January 24th, 2017
In my last post, I wrote about the fact that—contrary to a popular business cliché—customers are often wrong. In those situations, it’s up to us to correct them, so they don’t make a mistake, or at least prevent them from making the same mistake again.
How we correct people though, is critical. It’s imperative to avoid making potential or existing customers feel stupid, because a person who feels insulted shuts down, and may walk away forever.
For that reason, you should never, ever tell a buyer, “You’re wrong.” Just because they are, doesn’t mean they need the fact rubbed in their face.
Instead, empathize with them and validate their belief. Use statements like:
• “I understand how you might think that.”
• “A lot of people are under that impression.”
• “That’s a common misconception.”
• “I used to think that too.”
• “Unfortunately there’s a ton of misinformation out there.”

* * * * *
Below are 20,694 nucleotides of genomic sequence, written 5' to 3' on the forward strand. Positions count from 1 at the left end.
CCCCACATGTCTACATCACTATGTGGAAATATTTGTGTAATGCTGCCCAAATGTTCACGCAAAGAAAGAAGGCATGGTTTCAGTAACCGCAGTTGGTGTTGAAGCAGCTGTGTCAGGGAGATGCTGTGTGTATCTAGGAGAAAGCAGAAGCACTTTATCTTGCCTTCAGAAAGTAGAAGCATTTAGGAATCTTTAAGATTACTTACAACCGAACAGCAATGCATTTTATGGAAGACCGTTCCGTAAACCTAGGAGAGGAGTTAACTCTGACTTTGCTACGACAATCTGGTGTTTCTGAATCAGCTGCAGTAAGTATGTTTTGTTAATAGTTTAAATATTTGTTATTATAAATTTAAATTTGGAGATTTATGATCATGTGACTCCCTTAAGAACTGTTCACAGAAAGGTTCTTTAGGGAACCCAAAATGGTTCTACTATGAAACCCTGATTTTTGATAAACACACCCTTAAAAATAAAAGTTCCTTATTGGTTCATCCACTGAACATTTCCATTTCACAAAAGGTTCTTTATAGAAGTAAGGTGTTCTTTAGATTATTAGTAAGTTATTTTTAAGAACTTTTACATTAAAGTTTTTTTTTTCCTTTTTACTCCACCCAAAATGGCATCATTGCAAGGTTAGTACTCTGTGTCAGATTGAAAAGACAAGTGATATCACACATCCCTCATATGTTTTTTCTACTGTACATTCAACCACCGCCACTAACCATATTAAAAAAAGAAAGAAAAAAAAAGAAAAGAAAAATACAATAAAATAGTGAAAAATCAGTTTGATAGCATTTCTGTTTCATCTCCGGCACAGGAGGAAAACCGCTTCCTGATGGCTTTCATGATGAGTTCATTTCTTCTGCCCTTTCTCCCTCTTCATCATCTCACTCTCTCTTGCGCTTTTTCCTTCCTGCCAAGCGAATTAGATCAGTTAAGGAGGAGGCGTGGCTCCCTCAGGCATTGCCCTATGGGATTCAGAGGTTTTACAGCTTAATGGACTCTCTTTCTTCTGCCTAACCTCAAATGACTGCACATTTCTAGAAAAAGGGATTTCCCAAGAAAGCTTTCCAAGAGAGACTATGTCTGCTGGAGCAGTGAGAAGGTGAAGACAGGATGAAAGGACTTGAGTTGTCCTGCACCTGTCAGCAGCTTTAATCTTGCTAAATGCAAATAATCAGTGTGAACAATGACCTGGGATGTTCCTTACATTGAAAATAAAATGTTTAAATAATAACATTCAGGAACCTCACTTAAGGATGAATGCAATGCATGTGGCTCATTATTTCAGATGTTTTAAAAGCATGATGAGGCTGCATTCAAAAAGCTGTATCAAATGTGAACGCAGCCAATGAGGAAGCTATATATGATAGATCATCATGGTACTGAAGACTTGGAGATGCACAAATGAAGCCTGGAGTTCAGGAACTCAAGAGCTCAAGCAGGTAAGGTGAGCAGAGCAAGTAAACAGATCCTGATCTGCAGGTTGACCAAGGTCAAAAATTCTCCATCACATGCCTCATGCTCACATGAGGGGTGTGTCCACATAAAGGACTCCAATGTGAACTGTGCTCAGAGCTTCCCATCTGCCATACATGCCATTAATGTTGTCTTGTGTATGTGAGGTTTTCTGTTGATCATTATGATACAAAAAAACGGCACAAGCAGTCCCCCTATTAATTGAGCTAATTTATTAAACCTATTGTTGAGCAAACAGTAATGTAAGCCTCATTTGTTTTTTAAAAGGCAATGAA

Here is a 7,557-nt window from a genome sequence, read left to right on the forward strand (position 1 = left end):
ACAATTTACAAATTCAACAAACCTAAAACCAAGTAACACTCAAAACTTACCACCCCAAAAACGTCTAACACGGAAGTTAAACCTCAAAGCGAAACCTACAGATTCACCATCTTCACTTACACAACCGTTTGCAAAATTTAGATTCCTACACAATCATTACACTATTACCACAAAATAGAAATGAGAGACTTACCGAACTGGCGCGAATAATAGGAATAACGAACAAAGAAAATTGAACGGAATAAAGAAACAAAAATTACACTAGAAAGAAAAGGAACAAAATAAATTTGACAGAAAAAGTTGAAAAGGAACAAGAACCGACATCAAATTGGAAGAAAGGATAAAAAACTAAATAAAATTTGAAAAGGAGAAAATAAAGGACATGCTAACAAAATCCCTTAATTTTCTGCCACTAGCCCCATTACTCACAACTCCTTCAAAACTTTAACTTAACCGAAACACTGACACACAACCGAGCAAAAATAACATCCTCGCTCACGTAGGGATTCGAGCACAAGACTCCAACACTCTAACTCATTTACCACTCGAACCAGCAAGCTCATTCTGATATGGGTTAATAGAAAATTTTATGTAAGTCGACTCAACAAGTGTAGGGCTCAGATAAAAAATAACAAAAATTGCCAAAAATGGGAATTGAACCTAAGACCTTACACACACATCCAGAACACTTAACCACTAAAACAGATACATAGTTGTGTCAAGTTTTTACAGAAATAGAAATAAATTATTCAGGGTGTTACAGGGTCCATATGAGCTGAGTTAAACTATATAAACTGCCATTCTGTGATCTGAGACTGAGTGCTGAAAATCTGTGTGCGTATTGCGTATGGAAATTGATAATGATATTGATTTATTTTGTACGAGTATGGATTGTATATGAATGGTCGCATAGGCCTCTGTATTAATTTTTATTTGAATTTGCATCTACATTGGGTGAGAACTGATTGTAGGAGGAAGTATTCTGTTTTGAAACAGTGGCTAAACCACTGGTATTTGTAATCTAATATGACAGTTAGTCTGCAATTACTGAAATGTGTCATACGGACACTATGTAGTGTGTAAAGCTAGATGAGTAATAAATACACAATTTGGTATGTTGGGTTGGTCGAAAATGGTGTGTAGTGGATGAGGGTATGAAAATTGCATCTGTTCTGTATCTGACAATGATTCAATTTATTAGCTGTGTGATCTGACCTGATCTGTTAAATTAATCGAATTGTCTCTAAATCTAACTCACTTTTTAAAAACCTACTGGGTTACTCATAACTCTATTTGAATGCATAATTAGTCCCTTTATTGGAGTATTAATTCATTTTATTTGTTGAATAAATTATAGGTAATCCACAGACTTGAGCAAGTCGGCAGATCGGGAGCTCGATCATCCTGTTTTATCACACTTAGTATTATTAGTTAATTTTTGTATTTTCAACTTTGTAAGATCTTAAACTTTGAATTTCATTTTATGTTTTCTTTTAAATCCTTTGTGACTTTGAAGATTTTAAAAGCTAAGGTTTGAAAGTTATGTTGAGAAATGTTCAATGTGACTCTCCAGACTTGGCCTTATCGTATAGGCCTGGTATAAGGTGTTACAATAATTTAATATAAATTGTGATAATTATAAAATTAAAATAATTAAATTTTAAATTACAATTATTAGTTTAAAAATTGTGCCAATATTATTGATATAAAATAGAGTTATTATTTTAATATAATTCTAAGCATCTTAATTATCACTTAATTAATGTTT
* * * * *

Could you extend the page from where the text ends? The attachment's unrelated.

• “I hear that a lot.”
If you’re dealing with a customer problem that was partially—or entirely—the customer’s fault, use statements such as:
• “That’s an easy mistake to make.”
• “Happens all the time.”
• “I probably would have done the same thing.”
By empathizing and validating, you help your prospect or customer feel better about being wrong. When your buyer feels understood and respected, rather than belittled and judged, they respect and like you more. Which makes it easier for you to correct their thinking, as well as to get or keep them as a customer.
Correcting a customer who is wrong is not the time to display your intellectual superiority. Rather, it’s the time to empathize and validate, because both sales and customer service are ultimately all about emotions. Create a positive emotional experience for your customer and they’ll reward you with their business.